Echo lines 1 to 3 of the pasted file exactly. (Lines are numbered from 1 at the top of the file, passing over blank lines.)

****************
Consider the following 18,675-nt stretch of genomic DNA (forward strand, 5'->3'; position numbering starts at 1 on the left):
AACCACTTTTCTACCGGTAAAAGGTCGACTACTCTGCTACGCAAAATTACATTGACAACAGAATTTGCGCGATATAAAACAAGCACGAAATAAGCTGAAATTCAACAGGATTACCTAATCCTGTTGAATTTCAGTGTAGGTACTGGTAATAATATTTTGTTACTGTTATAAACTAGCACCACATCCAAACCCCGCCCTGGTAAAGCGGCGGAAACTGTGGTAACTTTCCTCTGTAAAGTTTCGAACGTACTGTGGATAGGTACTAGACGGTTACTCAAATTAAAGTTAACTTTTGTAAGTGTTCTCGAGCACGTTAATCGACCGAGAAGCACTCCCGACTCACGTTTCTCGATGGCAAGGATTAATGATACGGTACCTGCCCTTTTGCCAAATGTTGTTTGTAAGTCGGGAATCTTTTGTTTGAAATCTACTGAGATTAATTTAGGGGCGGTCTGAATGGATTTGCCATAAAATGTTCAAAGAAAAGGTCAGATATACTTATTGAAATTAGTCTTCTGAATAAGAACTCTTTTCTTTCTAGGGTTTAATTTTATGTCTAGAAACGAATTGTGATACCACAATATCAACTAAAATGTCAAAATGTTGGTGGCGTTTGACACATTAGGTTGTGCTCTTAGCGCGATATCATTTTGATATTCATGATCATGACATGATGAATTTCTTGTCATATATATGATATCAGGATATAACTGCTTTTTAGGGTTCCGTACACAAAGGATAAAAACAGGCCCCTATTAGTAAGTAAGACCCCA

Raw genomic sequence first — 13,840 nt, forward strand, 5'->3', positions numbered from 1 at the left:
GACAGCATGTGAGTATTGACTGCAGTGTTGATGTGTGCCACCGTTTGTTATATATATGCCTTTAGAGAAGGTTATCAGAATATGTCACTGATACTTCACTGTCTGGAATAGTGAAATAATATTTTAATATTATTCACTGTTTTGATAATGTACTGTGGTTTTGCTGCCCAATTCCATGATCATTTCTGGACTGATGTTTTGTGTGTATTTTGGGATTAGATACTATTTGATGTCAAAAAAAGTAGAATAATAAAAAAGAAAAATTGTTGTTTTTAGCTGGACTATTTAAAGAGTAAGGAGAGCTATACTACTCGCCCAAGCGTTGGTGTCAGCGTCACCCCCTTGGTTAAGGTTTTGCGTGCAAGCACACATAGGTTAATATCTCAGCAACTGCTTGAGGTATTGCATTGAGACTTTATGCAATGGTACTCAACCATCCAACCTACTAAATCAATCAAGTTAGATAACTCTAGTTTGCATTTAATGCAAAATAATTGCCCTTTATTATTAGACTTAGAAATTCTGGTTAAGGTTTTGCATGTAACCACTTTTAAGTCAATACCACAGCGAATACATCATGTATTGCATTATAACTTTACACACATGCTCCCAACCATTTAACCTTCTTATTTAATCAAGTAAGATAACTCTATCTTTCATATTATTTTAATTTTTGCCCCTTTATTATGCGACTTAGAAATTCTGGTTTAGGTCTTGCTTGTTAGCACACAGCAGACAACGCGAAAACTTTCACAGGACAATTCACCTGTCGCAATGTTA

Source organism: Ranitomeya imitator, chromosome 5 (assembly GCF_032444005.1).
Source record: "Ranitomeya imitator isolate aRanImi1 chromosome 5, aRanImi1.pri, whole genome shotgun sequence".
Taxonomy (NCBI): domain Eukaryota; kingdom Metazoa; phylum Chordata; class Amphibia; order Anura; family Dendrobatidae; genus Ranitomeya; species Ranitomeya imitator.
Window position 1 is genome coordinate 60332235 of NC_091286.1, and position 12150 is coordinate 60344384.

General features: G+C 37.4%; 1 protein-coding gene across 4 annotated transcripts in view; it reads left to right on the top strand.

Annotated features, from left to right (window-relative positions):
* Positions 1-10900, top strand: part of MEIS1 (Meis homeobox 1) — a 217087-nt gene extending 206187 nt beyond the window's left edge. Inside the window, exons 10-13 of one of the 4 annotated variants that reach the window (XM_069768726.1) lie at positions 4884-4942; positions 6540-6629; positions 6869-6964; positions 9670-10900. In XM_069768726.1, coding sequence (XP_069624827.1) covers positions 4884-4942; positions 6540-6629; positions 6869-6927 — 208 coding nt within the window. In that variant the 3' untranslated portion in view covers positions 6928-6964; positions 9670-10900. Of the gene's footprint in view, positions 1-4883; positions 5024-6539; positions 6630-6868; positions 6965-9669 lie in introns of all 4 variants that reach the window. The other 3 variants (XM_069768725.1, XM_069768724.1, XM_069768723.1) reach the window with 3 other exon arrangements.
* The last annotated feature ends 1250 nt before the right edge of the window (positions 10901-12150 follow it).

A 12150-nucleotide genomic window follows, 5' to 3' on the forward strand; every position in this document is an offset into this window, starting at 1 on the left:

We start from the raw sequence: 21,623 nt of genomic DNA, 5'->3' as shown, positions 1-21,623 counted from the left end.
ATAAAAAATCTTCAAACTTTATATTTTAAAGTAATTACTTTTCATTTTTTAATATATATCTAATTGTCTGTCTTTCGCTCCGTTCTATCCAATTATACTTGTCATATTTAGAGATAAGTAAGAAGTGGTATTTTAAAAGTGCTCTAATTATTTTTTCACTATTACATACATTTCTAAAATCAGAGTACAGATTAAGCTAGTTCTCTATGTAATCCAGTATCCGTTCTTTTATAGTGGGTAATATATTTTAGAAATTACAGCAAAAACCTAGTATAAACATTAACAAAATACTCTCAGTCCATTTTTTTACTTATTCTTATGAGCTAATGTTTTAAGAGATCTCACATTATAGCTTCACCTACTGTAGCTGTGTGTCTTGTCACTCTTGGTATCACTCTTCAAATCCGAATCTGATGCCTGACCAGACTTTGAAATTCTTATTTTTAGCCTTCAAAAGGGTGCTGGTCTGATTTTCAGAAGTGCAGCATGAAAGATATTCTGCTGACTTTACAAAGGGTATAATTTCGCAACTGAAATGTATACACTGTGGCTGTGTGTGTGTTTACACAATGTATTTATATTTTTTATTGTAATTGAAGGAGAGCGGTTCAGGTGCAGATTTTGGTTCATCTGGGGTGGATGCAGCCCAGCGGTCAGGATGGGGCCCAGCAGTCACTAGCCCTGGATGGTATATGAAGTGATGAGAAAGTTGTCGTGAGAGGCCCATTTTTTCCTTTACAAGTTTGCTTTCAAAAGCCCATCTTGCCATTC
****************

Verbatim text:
Consider the following 18,675-nt stretch of genomic DNA (forward strand, 5'->3'; position numbering starts at 1 on the left):
AACCACTTTTCTACCGGTAAAAGGTCGACTACTCTGCTACGCAAAATTACATTGACAACAGAATTTGCGCGATATAAAACAAGCACGAAATAAGCTGAAATTCAACAGGATTACCTAATCCTGTTGAATTTCAGTGTAGGTACTGGTAATAATATTTTGTTACTGTTATAAACTAGCACCACATCCAAACCCCGCCCTGGTAAAGCGGCGGAAACTGTGGTAACTTTCCTCTGTAAAGTTTCGAACGTACTGTGGATAGGTACTAGACGGTTACTCAAATTAAAGTTAACTTTTGTAAGTGTTCTCGAGCACGTTAATCGACCGAGAAGCACTCCCGACTCACGTTTCTCGATGGCAAGGATTAATGATACGGTACCTGCCCTTTTGCCAAATGTTGTTTGTAAGTCGGGAATCTTTTGTTTGAAATCTACTGAGATTAATTTAGGGGCGGTCTGAATGGATTTGCCATAAAATGTTCAAAGAAAAGGTCAGATATACTTATTGAAATTAGTCTTCTGAATAAGAACTCTTTTCTTTCTAGGGTTTAATTTTATGTCTAGAAACGAATTGTGATACCACAATATCAACTAAAATGTCAAAATGTTGGTGGCGTTTGACACATTAGGTTGTGCTCTTAGCGCGATATCATTTTGATATTCATGATCATGACATGATGAATTTCTTGTCATATATATGATATCAGGATATAACTGCTTTTTAGGGTTCCGTACACAAAGGATAAAAACAGGCCCCTATTAGTAAGTAAGACCCCA

Raw genomic sequence first — 13,840 nt, forward strand, 5'->3', positions numbered from 1 at the left: